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Socialist Education: Imperialism

At the beginning of the Irish peace process, a Sinn Fein supporter suggested that the Socialist Democracy book analysing the process be burnt on the grounds that it was based on concepts of capitalism and imperialism that the Shinner had learnt about in university but were no longer applicable in the modern world.

Since then the views of the Sinn Fein member have become commonplace. The United States, once seen as the premier imperialist power, is now seen as the guarantor of peace in the North.

In the 26 counties, government, employers and Union leaders are all united in believing that that survival depends on placating the banks and bondholders and subsidising the transnational companies through low tax rates. The historic struggle for political independence is seen as irrelevant or as a mistaken  diversion.

Today within the socialist movement concepts of imperialism are often replaced by the concept of globalisation according to which class and national oppression are then seen as a conscious policy of one wing of capital that can be reversed through lobbying, demonstrations or electoral activity. This theory does not see imperialism as the result of an objective development of capital which can only be opposed by the mobilisation of workers seeking its overthrow, but as a result of subjective choices made by an 'unacceptable face' of capitalism.


Perhaps the most widely known theory of imperialism is that developed by Lenin. This theory has been challenged and there are competing Marxist analyses, but for revolutionaries its   abiding strength is that it draws together the tendency of capital towards monopoly, the growing supremacy of finance capital, rivalry between imperialist powers, the constant outbreak of war, and the pillaging of peripheral countries by the great    powers. As monopolies grew, the rate of profit fell and the composition of capital moved towards a greater dependence on parasitic finance capital. Finance capital was able to use the state to build in an ongoing exploitation of peripheral economies, quite distinct from the earlier smash and grab of colonialism. This struggle for resources led to constant rivalry between the imperialist powers which underpinned both world wars and the constant wars since then aimed at control of resources and    strategic control of areas of influence.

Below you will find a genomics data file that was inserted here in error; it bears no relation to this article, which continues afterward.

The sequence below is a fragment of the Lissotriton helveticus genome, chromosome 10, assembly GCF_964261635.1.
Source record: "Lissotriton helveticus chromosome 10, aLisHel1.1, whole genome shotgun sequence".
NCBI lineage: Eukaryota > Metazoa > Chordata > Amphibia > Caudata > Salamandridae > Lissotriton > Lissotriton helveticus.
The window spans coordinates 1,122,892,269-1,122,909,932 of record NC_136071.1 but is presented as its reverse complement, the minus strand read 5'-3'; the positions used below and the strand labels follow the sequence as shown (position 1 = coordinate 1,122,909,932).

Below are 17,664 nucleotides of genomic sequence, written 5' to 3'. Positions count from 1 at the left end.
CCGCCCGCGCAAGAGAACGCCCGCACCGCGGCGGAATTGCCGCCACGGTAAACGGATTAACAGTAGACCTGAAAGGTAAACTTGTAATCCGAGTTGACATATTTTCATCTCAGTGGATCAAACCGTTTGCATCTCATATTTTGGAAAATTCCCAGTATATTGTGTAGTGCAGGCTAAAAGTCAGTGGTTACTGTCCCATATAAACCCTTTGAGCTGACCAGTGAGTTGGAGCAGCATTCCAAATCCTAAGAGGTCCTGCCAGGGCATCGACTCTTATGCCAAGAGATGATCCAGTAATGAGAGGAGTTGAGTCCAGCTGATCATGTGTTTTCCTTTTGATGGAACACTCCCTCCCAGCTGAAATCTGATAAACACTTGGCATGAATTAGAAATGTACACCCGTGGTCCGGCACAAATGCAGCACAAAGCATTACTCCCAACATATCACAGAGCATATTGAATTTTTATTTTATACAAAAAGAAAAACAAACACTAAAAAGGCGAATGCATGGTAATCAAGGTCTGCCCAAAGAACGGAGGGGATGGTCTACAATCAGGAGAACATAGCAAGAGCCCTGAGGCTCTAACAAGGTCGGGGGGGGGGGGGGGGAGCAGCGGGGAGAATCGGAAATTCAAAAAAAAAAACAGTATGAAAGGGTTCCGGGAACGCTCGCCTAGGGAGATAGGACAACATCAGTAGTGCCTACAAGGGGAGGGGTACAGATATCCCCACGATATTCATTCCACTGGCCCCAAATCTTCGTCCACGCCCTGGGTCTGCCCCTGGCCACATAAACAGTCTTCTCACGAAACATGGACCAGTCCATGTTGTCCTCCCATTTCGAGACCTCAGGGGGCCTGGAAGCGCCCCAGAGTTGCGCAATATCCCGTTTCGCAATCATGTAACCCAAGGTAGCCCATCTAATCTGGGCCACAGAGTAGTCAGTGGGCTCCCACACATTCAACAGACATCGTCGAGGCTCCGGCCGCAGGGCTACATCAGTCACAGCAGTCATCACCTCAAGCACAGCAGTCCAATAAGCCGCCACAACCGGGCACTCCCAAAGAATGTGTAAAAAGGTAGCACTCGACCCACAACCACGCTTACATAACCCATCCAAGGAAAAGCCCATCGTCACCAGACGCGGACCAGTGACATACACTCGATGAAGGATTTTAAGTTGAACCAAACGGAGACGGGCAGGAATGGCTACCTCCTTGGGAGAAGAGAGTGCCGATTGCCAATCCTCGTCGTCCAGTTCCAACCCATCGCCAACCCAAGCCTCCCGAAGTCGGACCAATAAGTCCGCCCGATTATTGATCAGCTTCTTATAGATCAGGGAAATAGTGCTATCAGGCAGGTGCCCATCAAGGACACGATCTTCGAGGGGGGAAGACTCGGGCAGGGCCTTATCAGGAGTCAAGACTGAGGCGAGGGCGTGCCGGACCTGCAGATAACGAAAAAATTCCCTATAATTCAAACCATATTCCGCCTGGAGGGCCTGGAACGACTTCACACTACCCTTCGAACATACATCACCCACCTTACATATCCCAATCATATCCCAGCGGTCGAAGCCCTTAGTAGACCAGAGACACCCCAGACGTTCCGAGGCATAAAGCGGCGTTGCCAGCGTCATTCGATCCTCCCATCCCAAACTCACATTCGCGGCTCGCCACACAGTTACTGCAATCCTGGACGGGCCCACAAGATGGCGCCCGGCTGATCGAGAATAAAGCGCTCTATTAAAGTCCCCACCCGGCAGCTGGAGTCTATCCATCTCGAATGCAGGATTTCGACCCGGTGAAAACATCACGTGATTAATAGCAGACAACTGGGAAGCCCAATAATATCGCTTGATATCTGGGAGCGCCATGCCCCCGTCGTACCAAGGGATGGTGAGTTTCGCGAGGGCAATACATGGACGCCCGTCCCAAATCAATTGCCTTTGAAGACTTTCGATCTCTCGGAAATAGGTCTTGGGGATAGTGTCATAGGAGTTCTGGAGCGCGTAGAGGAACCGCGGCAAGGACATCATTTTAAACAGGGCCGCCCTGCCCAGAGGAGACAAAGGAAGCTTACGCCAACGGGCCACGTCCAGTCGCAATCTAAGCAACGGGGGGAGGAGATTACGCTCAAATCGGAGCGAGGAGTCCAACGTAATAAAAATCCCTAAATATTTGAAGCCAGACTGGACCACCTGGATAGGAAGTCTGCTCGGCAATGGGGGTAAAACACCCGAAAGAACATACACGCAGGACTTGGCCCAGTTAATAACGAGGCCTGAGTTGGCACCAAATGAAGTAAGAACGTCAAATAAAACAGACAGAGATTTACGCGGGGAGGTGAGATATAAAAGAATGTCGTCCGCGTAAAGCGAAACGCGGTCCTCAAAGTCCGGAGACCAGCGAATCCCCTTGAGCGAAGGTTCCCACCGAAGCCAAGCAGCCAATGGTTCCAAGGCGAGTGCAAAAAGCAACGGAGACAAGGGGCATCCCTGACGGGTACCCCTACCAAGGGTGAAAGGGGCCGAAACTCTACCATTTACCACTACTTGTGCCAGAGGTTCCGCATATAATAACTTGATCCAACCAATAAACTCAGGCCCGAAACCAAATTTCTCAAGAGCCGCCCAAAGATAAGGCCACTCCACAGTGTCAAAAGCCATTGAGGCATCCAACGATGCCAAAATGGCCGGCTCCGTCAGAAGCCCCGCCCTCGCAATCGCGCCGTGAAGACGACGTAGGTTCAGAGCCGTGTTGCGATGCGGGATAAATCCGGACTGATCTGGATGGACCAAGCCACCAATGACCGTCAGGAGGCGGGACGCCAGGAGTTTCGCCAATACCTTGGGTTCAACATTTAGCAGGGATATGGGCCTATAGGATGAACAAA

Lenin explained that; "monopoly has grown out of colonial policy. To the numerous 'old' motives of colonial policy,  finance capital has added the struggle for the sources of raw materials, for the export of capital, for spheres of influence .... economic territory in general . When the colonies of the European powers, for instance, compromised only one - tenth of the territory of Africa ... colonial policy was able to develop - by methods other than those of monopoly - by the "free  grabbing" of territories so to speak. But when nine - tenths of Africa had been seized, when the whole world had been  divided up, there was inevitably ushered in the era of   monopoly possession of colonies and, consequently, of   particularly intense struggle for the division and redivision of the world."

The world today

How do these ideas hold up today? Capital has become concentrated in a small number of companies, the recent economic crash arose from the unrestrained operation of finance capital. Calls by the capitalists themselves for a rebalancing of the economy have failed utterly. War follows war, driven by the struggle of the imperialist powers to control the resources of poorer countries. The economic crisis is to be resolved by a process that involves massive flows of wealth from the  periphery to the centre, from the workers to the capitalists.